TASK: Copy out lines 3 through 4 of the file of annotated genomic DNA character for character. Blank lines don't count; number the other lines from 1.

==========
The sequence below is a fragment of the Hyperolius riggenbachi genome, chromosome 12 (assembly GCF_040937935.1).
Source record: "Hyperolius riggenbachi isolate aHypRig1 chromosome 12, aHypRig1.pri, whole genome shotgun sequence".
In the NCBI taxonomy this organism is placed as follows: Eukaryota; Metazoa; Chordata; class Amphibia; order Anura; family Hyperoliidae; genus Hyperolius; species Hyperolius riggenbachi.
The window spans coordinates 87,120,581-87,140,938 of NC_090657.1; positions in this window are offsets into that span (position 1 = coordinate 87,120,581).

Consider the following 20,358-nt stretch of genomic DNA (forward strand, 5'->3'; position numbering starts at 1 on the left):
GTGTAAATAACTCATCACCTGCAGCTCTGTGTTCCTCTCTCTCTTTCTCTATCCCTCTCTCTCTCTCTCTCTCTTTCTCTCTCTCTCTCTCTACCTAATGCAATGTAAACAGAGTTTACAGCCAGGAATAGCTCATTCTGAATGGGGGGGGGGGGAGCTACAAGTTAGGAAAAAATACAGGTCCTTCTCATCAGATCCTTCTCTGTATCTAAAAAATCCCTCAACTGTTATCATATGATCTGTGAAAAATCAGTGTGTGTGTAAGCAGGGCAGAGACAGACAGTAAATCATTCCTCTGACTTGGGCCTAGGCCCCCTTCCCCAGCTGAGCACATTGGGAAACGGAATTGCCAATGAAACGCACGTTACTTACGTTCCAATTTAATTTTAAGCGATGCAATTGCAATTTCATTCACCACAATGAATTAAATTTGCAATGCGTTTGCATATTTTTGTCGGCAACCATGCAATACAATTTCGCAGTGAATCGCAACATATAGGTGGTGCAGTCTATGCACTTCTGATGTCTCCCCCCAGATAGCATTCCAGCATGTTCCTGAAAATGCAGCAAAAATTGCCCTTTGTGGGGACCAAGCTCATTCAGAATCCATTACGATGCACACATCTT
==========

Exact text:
In the NCBI taxonomy this organism is placed as follows: Eukaryota; Metazoa; Chordata; class Amphibia; order Anura; family Hyperoliidae; genus Hyperolius; species Hyperolius riggenbachi.
The window spans coordinates 87,120,581-87,140,938 of NC_090657.1; positions in this window are offsets into that span (position 1 = coordinate 87,120,581).